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Drumbots, roll out! - 57%

iamntbatman, June 26th, 2013

The Priest's Command documents both of Faustcoven's demos as well as some additional rehearsal material. While usually these sorts of demo compilations make for either a convenient package to pick up a band's non-album material or, for the chronologically inclined, a nice way to introduce themselves to the band before the albums proper, the material here doesn't quite live up to the higher standard of the band's full-lengths. Hampered by unflattering production and a really shitty drum machine, Norway's black/doom answer to Barathrum show that, even in the modern era of digital production, it's quite possible to have a wide gulf of quality between demo material and properly recorded music.

Kicking off with the Satanic Doom demo, as soon as the suitable and creepy intro track finishes, you'll hear what I mean. Fuck, that drum machine is awful? It's clearly hand-programmed as a variety of beats are used, but they're also clearly programmed by a guy who doesn't know a whole hell of a lot about playing drums. Rather than usual (and appropriate) loops, you get weird little spurts of cymbals and strange drum patterns. It does clearly follow the music and I feel like care was taken to have the drum parts mesh appropriately with the riff they're supporting, but it just sounds so amateur. Not to mention the godawful drum samples. If this was from 1992 or something I'd be much, much more forgiving but there's not much excuse for it in 2002.

The riffing is also sort of haphazard, with not much attention really paid to how one riff flows into the next. As a result, the songs are really just unmemorable slideshows, with the Venom cover sticking out like a sore thumb due to its catchy riffs and vocal lines. The guitar tone is very thin and buzzy, which sounds alright for the tremolo riffs but otherwise is much too weak for the doomy, mid-paced black metal on display the majority of the time. Gunnar's vocals are either multitracked or so heavily processed they may as well be, a trademark of demo-stage bands who aren't yet confident enough about their abilities to let them come out more naturally, or demo-stage production that thinks you need oodles of effects of black metal vocals before they'll sound evil enough.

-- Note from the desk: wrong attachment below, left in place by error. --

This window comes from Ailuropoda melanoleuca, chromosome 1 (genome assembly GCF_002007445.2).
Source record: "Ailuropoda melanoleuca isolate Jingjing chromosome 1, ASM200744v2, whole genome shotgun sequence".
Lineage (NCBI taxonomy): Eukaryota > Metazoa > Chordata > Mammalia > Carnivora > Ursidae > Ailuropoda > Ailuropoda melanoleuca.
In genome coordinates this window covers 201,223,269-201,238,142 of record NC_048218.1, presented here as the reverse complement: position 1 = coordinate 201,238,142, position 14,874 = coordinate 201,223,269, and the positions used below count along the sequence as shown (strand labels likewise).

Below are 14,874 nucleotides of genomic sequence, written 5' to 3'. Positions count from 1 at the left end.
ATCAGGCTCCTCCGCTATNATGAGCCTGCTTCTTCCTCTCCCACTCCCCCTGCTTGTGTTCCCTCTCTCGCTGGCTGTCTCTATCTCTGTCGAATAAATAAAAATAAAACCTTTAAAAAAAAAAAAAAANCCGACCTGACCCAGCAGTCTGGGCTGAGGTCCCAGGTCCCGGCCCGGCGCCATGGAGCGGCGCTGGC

Songs from the second demo suffer literally the exact same production as the first, so at least it can be said that there's no awkward shift in recording quality as there often is on these compilations. To their credit, Gunnar has advanced quite a bit both as a riff-writer and drum programmer. Unfortunately he uses the same shitty drum samples this time around, but the patterns actually sound appropriately metal, with double bass and thrashy beats and everything. His riffs on this material are also better thought out, from the thrashy goodness of “Under the Pagan Hammer” to the doomy crawl of “Blasphemer's Eulogy”. The Darkthrone cover is especially apt, as even the slower stuff on this demo has a strong similarity to the more Celtic Frost-ish stuff on Darkthrone's early black metal albums. While the songs are definitely taking a step in the right direction at this point, the shoddy production still puts a hurting on this material.

Next we get some rehearsal material covering a number of tunes for the band's upcoming debut full-length. The production is quite similar again, notably the guitar tone and vocals, but on this set of songs there's some clearly audible bass playing some interesting melodic counters to the guitar riffs, which again acts as an improvement over previous material. Everything just feels tired and sleepy though, with a lackadaisical feel to the playing that cripples the impact of riffs. Listen to the fast part of “Oldschool War” and see how this rehearsal version of the song is just miles behind the Halo of Burning Wings version.

To be frank, there's not a lot about this compilation that's really all that great or worthwhile. The really early songs are better forgotten, while much of the better material on this release wound up on their debut album anyway with much improved presentation, especially regarding the revelatory switch to live drums. The two covers are maybe worth hearing, but for the mildly curious you can probably just dig those up on YouTube somewhere. I would recommend this to die-hard Faustcoven fans only, though completionists will want to know that this is missing the Pentagram cover and the final original track from the second demo. Newcomers to the band will be much better served heading directly to the first album, which includes better versions of this compilation's best songs and is a more cohesive experience from start to finish.